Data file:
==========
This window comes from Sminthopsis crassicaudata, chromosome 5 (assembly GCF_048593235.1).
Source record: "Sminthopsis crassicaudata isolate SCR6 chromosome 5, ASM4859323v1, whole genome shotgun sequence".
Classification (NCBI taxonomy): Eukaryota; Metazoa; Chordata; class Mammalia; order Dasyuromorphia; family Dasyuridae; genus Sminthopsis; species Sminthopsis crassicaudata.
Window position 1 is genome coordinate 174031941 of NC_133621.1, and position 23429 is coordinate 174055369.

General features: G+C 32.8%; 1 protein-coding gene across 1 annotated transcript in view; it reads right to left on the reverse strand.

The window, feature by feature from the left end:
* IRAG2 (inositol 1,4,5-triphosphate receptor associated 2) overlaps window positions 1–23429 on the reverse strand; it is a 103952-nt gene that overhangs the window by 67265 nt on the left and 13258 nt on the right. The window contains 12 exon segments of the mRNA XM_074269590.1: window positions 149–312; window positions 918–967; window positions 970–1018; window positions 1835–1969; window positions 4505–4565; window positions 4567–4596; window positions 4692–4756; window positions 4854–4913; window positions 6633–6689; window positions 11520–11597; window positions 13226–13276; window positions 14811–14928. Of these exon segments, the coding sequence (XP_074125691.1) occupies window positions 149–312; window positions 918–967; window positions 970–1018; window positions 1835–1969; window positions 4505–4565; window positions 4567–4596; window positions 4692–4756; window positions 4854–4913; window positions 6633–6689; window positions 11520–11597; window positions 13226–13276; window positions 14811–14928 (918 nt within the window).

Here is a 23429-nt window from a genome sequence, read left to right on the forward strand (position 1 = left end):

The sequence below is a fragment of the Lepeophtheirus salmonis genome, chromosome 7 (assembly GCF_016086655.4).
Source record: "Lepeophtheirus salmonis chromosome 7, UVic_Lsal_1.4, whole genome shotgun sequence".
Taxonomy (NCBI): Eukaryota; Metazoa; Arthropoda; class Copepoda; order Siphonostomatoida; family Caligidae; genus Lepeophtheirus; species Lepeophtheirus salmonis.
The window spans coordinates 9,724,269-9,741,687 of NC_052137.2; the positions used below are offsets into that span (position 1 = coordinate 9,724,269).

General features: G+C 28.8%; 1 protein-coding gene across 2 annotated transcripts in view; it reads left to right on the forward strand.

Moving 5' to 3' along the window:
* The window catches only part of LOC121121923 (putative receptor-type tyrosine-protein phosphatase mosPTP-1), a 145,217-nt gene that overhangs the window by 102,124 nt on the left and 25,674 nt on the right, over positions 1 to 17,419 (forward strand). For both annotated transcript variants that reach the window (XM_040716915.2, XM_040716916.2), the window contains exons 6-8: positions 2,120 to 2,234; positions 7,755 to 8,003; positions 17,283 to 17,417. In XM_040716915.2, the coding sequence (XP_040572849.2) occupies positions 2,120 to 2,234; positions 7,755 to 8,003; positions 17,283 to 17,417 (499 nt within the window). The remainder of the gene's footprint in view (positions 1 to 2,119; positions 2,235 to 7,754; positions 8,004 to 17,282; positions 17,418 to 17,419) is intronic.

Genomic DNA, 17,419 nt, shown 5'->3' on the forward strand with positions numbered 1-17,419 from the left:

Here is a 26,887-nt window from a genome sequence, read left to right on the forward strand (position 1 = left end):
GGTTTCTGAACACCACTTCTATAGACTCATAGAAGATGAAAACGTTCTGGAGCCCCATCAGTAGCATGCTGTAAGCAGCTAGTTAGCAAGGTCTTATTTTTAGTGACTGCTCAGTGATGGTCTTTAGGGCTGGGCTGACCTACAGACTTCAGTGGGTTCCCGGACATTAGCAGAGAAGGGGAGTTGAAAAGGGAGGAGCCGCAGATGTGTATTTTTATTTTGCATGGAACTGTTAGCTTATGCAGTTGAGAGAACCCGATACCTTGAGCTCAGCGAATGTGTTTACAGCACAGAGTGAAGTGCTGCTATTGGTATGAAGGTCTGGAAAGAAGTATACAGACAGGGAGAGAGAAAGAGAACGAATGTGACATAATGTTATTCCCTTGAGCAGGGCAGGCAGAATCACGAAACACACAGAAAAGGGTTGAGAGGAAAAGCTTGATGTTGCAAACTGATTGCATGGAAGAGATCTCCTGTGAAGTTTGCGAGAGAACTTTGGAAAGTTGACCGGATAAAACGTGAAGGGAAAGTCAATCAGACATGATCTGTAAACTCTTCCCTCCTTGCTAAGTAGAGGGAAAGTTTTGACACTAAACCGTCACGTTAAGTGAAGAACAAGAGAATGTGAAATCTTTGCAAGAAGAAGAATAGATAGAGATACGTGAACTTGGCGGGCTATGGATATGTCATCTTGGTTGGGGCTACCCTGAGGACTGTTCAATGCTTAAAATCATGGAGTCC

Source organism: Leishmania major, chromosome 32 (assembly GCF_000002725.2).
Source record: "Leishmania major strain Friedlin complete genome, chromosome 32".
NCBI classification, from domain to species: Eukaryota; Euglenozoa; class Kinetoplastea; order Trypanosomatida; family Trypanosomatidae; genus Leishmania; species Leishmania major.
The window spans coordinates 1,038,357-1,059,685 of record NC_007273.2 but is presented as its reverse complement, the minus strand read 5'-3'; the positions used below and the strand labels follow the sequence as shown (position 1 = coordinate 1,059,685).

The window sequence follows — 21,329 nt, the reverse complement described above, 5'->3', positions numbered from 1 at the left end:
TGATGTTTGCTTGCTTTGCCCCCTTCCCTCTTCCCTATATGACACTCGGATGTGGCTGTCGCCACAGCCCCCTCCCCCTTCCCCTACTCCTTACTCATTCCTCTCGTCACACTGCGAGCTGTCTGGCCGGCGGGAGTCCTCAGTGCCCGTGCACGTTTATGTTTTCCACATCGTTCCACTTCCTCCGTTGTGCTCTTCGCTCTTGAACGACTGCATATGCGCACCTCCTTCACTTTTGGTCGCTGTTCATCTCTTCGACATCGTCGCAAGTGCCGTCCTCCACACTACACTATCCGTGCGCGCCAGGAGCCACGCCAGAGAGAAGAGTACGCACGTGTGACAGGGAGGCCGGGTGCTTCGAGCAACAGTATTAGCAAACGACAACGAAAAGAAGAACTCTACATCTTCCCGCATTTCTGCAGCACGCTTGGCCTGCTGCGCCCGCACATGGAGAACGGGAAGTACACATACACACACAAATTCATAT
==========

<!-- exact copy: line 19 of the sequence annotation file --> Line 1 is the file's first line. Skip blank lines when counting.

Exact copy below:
Source organism: Leishmania major, chromosome 32 (assembly GCF_000002725.2).